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How Black Friday Has Changed Over the Years

Black Friday, the day in which Americans gorge on retail discounts the day after gorging on turkey, has become something of a bizarre unofficial American holiday.

And it's not a new phenomenon. "'Friday-after-Thanksgiving-itis' is a disease second only to the bubonic plague in its effects," proclaimed M.J. Murphy's "Tips to Good Human Relations for Factory Executivesin 1951.

So exactly how much has Black Friday changed over the years? 

Brief Black Friday Origins

Black Friday, contrary to rumor that picked up steam on Instagram, is not named after slavery, Snopes reports.

Black Friday ad

The original explanation for the term "Black Friday" has been lost to time, but the most popular theory seems to be that "Black Friday" refers to stores making a profit, or "going in the black" (as opposed to "being in the red," the times during which they struggle to make a profit), according to The History Channel.

What Black Friday Used to Look Like

Traditionally, people would stand in long lines hours before stores opened at their exclusive Black Friday early hour (usually 6 a.m.). But in the 2000s, hoping to increase sales, stores upped their game by opening even earlier, starting with 5 a.m. — and then eventually midnight, according to InfoPlease.

Kmart Black Friday shoppers 2012

Some blamed retailers like Wal-Mart and others for tempting greedy shoppers, linking the frenzy of Black Friday shopping to the series of unfortunate and entirely preventable accidents and even deaths that began to happen on Black Fridays in the 2000s and ushered in a wave of satirical Black Friday memes and comics.

Black Friday comic

Black Friday Death Count, which as of writing, reports seven deaths and 28 injuries as the result of the shopping day, noted the first incidents occurring in 2006. The first Black Friday-related death happened in 2008, when a Wal-Mart employee was trampled to death by an "out of control mob," according to the New York Daily News.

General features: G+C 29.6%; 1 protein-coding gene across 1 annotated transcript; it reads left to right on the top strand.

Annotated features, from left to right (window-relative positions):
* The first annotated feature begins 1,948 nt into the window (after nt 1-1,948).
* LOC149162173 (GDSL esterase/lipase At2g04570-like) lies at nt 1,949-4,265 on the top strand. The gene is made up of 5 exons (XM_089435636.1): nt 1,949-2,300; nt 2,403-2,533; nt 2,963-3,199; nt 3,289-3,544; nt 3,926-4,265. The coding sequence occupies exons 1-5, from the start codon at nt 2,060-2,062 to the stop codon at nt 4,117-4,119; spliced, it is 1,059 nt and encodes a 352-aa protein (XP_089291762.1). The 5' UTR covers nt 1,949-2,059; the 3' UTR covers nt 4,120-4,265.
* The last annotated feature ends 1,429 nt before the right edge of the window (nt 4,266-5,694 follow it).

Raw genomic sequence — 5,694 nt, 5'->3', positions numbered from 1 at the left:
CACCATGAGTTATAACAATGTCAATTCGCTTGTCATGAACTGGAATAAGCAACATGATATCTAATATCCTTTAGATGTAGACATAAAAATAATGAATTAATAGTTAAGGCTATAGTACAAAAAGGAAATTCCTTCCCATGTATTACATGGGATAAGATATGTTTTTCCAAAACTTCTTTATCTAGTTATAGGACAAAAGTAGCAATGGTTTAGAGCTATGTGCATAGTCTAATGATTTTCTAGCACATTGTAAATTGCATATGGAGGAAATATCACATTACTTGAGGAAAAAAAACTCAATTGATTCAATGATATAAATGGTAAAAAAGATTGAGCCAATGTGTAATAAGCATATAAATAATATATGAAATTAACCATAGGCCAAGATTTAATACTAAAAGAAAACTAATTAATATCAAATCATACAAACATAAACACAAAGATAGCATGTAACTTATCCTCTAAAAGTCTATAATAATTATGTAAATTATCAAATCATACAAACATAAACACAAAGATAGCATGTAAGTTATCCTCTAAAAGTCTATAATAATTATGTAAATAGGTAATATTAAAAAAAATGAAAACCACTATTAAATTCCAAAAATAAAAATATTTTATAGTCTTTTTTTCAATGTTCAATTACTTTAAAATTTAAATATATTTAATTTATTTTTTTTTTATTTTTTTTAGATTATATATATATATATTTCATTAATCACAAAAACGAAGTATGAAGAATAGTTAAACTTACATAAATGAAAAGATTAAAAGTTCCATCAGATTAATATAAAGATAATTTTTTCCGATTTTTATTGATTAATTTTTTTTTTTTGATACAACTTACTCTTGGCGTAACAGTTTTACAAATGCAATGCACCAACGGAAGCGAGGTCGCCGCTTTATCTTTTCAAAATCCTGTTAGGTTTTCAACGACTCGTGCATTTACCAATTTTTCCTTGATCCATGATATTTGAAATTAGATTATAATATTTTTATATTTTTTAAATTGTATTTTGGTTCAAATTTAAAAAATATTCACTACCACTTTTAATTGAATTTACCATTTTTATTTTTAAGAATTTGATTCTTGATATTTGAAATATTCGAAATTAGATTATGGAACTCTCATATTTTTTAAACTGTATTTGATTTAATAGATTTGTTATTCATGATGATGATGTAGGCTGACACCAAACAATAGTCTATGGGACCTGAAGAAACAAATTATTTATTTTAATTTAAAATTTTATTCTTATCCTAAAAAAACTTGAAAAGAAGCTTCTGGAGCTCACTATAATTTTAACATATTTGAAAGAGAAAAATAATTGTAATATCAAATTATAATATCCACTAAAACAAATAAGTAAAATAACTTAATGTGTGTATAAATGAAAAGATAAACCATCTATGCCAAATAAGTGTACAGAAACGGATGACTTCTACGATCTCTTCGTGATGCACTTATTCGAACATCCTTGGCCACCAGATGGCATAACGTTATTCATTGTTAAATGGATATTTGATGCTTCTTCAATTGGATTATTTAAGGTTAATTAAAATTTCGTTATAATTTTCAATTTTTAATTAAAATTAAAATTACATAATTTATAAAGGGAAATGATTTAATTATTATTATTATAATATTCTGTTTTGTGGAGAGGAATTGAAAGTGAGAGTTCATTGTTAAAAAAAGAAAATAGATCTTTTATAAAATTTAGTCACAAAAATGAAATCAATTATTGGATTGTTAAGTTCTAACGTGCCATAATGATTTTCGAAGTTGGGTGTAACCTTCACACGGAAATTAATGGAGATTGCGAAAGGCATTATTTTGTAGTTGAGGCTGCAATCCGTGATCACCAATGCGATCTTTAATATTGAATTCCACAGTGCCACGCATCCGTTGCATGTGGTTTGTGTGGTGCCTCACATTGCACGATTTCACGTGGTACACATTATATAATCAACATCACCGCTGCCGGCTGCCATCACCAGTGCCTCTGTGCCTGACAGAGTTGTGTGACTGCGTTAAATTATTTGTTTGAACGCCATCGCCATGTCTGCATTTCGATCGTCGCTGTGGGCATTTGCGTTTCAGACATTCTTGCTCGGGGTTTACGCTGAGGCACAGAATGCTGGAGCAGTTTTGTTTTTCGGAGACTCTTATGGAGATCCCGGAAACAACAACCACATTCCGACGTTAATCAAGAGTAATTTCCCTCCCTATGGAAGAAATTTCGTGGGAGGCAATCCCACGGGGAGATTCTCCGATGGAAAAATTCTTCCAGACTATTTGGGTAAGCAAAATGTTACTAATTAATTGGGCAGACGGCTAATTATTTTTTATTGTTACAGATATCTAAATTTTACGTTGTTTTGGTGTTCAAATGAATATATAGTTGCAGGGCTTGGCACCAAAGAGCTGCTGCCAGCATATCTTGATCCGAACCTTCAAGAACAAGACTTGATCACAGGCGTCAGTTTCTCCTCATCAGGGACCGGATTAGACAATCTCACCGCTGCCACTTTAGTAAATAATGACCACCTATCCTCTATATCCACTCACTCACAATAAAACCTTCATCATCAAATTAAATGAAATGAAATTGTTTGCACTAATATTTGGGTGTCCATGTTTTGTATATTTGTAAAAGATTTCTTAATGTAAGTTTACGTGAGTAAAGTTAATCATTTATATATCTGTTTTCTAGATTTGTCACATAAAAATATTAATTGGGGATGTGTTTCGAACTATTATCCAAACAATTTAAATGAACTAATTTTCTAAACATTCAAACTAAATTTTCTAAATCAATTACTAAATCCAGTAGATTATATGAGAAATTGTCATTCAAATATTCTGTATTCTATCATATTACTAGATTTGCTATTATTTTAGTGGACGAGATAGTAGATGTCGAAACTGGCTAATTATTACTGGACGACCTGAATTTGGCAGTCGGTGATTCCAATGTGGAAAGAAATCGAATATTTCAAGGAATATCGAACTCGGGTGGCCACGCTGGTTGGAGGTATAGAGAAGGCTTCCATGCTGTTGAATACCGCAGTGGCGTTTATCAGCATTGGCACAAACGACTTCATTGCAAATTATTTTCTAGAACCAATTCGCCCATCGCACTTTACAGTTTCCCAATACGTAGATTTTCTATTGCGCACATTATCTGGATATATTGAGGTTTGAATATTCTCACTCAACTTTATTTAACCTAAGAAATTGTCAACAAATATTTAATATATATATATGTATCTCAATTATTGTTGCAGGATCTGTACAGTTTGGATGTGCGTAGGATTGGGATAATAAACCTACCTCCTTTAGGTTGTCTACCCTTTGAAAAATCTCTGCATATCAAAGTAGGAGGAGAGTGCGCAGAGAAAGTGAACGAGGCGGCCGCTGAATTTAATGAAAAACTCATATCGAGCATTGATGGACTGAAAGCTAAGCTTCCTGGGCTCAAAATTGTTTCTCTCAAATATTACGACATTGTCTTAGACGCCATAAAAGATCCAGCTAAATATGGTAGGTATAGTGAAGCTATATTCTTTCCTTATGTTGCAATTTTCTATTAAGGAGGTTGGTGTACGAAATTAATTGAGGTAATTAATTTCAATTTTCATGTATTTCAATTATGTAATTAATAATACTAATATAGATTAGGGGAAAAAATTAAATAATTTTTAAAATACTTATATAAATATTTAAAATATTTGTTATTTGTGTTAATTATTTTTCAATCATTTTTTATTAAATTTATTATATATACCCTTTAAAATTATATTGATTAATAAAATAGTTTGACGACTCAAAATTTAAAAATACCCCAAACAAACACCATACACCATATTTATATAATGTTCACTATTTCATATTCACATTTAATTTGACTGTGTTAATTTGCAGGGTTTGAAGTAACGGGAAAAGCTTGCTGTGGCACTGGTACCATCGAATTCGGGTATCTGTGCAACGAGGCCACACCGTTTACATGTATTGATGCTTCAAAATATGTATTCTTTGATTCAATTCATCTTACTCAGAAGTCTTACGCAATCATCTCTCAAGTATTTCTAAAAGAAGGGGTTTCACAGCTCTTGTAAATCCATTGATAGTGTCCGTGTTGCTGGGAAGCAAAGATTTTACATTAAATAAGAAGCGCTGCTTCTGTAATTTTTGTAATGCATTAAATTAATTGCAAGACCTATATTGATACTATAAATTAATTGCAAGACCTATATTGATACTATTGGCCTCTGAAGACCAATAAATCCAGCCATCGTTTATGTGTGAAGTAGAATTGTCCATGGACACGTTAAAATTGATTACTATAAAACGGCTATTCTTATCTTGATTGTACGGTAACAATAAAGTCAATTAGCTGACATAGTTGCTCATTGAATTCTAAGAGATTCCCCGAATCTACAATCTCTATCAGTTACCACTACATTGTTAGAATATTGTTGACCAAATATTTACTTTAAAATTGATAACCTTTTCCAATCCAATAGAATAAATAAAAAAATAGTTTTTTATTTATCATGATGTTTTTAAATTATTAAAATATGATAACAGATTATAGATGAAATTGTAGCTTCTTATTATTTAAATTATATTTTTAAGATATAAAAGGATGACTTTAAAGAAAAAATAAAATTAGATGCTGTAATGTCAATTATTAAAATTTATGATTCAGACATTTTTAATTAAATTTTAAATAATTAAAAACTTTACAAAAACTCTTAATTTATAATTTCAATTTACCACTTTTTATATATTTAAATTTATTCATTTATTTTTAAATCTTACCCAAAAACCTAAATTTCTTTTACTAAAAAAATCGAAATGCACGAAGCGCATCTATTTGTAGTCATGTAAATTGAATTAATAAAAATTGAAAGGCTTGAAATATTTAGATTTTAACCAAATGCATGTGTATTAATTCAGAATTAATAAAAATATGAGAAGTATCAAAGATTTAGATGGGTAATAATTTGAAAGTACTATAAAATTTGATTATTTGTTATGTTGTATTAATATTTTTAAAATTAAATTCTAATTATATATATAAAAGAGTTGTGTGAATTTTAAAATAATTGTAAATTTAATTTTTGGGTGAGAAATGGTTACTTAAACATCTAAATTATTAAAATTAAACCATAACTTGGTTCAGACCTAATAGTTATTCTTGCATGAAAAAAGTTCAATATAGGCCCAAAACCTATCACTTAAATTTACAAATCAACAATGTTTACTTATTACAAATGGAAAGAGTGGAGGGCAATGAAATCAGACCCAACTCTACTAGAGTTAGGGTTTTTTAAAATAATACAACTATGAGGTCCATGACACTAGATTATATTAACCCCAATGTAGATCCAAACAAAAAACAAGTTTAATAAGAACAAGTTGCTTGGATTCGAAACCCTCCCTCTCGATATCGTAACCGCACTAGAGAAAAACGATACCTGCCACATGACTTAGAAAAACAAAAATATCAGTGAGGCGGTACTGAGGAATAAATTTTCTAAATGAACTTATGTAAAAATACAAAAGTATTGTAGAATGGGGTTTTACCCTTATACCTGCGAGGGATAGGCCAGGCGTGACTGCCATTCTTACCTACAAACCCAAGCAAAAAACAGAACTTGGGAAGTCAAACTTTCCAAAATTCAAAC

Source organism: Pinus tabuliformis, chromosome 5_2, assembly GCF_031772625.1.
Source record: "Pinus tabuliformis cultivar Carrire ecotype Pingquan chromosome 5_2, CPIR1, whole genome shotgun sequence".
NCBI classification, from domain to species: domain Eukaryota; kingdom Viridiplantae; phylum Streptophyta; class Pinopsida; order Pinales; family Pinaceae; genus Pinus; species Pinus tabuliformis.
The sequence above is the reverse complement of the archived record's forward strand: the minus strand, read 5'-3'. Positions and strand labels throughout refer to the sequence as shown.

What Black Friday Looks Like Now

One word: Amazon. The massive online retailer changed the Black Friday game.

Amazon boxes

Recent trends have also been showing a preference by shoppers for "Cyber Monday" over Black Friday, with Lifehacker writer Jason Chen pointing out that if you calculate how much your time is worth, waiting in line for hours for a Black Friday sale simply isn't worth it when you can get the same (or similar) great deals online without having to leave your house.

Macy's Black Friday line

Cyber Monday (the Monday after Black Friday), coined in 2005, has shown to be just as popular a day for sales and deals as Black Friday, if not more so. In 2015, Cyber Monday had its biggest year ever, reports USA Today, with an impressive $3 billion in sales.

And in 2016, with home-shopping technology as easy as ever, the two shopping days have blurred into one extended 4-day shopping weekend —if not longer. 

For example, Amazon is "insisting on doing Black Friday and Cyber Monday on its own terms," reports Brett Williams of Mashable, noting that the online retailer already started posted their Black Friday sales on Nov. 1.

Holiday shopping should be even easier this year, unless you're unprepared.